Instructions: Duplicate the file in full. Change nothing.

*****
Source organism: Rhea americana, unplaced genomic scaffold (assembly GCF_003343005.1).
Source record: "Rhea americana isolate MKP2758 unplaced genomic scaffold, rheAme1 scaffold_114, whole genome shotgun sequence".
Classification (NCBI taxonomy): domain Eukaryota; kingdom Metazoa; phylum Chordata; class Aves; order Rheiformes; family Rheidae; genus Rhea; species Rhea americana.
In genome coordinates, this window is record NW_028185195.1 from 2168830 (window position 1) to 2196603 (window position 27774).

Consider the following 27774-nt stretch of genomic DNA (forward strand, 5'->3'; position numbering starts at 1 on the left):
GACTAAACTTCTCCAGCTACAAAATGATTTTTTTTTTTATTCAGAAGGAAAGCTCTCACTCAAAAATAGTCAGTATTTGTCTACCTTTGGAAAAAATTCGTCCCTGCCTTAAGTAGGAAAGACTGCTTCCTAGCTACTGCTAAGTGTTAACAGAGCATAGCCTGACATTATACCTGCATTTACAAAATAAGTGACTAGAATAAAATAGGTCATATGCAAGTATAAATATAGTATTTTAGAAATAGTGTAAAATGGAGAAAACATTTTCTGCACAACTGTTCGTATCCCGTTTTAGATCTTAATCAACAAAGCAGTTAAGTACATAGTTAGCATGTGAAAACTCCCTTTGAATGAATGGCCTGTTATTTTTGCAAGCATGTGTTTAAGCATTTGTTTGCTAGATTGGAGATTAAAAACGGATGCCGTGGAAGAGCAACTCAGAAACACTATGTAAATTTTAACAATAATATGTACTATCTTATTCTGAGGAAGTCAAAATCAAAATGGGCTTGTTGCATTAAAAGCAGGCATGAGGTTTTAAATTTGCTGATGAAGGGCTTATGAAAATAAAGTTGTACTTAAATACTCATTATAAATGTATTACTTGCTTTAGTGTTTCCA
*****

Source organism: Rhea americana, unplaced genomic scaffold (assembly GCF_003343005.1).
Source record: "Rhea americana isolate MKP2758 unplaced genomic scaffold, rheAme1 scaffold_114, whole genome shotgun sequence".
Classification (NCBI taxonomy): domain Eukaryota; kingdom Metazoa; phylum Chordata; class Aves; order Rheiformes; family Rheidae; genus Rhea; species Rhea americana.
In genome coordinates, this window is record NW_028185195.1 from 2168830 (window position 1) to 2196603 (window position 27774).

Consider the following 27774-nt stretch of genomic DNA (forward strand, 5'->3'; position numbering starts at 1 on the left):
GACTAAACTTCTCCAGCTACAAAATGATTTTTTTTTTTATTCAGAAGGAAAGCTCTCACTCAAAAATAGTCAGTATTTGTCTACCTTTGGAAAAAATTCGTCCCTGCCTTAAGTAGGAAAGACTGCTTCCTAGCTACTGCTAAGTGTTAACAGAGCATAGCCTGACATTATACCTGCATTTACAAAATAAGTGACTAGAATAAAATAGGTCATATGCAAGTATAAATATAGTATTTTAGAAATAGTGTAAAATGGAGAAAACATTTTCTGCACAACTGTTCGTATCCCGTTTTAGATCTTAATCAACAAAGCAGTTAAGTACATAGTTAGCATGTGAAAACTCCCTTTGAATGAATGGCCTGTTATTTTTGCAAGCATGTGTTTAAGCATTTGTTTGCTAGATTGGAGATTAAAAACGGATGCCGTGGAAGAGCAACTCAGAAACACTATGTAAATTTTAACAATAATATGTACTATCTTATTCTGAGGAAGTCAAAATCAAAATGGGCTTGTTGCATTAAAAGCAGGCATGAGGTTTTAAATTTGCTGATGAAGGGCTTATGAAAATAAAGTTGTACTTAAATACTCATTATAAATGTATTACTTGCTTTAGTGTTTCCA